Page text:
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there are some questions that google can't answer...

... and I'm afraid that Facebook isn't the place to go looking either.

I was happily reading Pharyngula while eating lunch (& trying to avoid dropping crumbs into my keyboard), and decided that as a good pharyngulite I should perhaps pharyngulate a poll for once. (I was not at all surprised to find that 'pharyngulate' is now a word in at least one on-line dictionary.)Anyway, having done so I lingered to read the comments thread associated with the poll-associated article, and discovered...

... someone asking on Facebook for advice on how to cure their type-2 diabetes. (Or rather, what 'natural' treatments they could use instead of their current drug regime.) And being answered by a homeopath - at least, to do them credit, the homeopath doesn't advise any homeopathic treatments. Howerver, on his website he does claim to have reversed his own type-2 diabetes with homeopathy, diet, and exercise. Since we know that diet and exercise can have this effect, I do wonder how he could be sure that homeopathy had any impact at all...

(There were some v-e-r-y i-n-t-e-r-e-s-t-i-n-g posts on that Facebook page!)

All that aside, what I can't get my head around is why one would ask for, or take seriously, advice given by someone on a Facebook page. Is it a case of someone who's already made up their made but is looking for validation for that decision? Is it down to the po-mo view that all points of view, all knowledge, all 'ways of knowing' about an issue are equally valid? Or is it something else that can be sheeted home to a distrust of science and a misunderstanding of how science works?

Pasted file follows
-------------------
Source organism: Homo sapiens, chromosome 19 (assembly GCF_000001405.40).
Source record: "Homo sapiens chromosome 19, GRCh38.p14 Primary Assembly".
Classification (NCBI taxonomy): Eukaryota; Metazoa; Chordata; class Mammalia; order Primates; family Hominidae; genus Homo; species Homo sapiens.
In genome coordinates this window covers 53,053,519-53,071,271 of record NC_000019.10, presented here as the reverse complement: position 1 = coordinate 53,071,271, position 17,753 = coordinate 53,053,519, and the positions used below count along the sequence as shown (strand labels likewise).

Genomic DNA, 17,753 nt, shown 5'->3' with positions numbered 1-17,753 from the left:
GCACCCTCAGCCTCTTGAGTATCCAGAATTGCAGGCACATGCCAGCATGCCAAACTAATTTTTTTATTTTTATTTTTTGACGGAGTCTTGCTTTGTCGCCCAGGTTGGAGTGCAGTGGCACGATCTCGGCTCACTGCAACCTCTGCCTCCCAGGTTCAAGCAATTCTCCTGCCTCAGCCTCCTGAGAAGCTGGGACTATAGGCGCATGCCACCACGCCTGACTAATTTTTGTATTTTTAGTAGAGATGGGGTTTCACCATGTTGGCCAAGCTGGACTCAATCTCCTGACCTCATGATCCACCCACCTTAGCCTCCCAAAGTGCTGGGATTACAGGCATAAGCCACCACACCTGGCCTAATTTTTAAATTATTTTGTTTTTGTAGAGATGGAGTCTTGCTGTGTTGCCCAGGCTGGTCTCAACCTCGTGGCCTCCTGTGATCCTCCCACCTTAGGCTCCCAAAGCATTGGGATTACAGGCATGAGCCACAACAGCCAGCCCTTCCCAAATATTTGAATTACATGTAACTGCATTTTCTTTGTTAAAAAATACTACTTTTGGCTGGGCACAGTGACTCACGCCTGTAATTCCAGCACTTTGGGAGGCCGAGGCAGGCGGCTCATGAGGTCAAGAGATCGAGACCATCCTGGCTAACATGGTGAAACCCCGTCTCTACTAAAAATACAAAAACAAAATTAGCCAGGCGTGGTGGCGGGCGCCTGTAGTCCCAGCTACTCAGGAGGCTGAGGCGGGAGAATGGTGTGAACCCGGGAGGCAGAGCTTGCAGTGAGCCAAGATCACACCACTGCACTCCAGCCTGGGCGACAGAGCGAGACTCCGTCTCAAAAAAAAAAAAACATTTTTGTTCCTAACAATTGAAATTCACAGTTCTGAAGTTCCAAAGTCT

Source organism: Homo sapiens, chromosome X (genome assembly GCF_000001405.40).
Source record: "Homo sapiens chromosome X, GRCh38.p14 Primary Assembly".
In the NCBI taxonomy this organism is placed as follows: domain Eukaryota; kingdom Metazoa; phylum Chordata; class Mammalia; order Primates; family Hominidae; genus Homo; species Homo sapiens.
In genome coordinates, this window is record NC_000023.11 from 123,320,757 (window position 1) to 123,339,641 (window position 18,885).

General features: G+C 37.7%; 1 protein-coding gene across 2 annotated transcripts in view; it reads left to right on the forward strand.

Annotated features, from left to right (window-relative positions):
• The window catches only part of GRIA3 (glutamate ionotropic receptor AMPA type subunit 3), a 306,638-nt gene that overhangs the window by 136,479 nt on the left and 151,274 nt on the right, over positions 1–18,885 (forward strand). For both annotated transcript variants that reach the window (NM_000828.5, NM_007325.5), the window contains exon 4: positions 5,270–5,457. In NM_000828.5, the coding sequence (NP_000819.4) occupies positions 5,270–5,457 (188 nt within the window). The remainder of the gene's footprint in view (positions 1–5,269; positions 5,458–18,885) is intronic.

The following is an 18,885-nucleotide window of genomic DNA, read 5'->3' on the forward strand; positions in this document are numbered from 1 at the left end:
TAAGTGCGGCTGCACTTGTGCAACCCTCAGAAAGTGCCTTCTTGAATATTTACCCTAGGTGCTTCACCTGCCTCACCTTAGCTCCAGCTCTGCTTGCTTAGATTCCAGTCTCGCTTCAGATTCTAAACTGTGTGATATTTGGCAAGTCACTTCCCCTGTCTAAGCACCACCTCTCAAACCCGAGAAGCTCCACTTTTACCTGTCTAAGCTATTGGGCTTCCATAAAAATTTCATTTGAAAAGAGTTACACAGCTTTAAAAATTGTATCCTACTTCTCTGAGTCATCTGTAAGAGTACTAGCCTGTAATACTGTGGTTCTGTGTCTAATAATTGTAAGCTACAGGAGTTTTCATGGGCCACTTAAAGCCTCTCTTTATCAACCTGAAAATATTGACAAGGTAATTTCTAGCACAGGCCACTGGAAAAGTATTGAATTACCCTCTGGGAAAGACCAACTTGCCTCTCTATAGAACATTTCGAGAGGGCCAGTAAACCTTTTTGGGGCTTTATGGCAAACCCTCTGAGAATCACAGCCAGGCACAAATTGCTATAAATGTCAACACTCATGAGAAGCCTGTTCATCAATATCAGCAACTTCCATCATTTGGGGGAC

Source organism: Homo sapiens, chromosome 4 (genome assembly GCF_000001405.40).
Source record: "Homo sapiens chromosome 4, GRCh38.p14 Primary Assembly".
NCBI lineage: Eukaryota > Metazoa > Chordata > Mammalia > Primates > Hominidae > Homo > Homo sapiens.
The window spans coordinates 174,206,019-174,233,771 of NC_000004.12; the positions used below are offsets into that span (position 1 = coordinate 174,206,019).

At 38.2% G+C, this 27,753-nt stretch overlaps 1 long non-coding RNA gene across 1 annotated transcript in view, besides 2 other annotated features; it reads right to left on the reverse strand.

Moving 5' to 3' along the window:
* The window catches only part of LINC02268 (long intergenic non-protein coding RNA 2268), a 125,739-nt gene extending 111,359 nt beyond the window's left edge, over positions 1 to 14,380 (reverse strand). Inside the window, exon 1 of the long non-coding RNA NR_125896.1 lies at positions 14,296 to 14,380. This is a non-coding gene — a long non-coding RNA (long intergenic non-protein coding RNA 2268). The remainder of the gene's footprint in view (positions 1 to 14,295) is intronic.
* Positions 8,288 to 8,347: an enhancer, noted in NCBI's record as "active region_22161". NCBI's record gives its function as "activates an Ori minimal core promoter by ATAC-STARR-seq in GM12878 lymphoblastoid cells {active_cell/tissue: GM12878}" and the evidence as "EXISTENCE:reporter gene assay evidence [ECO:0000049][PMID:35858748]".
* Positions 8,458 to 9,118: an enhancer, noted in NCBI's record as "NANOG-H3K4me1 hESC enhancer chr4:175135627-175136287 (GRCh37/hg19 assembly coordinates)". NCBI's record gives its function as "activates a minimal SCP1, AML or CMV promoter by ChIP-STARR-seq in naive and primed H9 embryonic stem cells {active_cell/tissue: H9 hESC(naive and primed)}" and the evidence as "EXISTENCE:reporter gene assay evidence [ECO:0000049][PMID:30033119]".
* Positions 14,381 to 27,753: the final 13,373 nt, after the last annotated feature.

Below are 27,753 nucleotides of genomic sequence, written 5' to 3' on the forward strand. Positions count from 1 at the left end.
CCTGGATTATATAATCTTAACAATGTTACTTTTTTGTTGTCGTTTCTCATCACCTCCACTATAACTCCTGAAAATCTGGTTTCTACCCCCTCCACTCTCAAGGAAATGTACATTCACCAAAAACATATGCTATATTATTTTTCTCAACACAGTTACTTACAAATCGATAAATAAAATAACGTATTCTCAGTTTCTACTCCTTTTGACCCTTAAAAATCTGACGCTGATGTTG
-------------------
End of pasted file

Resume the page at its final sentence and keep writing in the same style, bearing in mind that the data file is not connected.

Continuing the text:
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4 Comments

And being answered by a homeopath - at least, to do them credit, the homeopath doesn't advise any homeopathic treatments.

What would that even entail- extremely dilute sugar water?

There's an anti-vertigo "remedy" being advertised on radio in the States, which claims to employ "Advanced Homeopathic Principles". There's a sucker born every minute, and two to take advantage of him.

You have a good point there - sugar water (& sugar pills) would not be good options for a diabetic!

there are some questions that google can't answer...

But what are these questions? I googled it to no avail.
Also there seems to be no Wikipedia page devoted to "Subjects not covered by Wikipedia".

It's treating Facebook as faces, ie friends to whom you might say "I've got this real problem with..." and the friend reply "Hey, so-and-so had that too and what she did was.." Websites and their contents can seem like intimate friends if you spend a lot of time with them, especially interactive ones like Facebook.

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  • Robyn: It's treating Facebook as faces, ie friends to whom you read more
  • herr doktor bimler: there are some questions that google can't answer... But what read more
  • Alison Campbell: You have a good point there - sugar water (& read more
  • B^4: And being answered by a homeopath - at least, to read more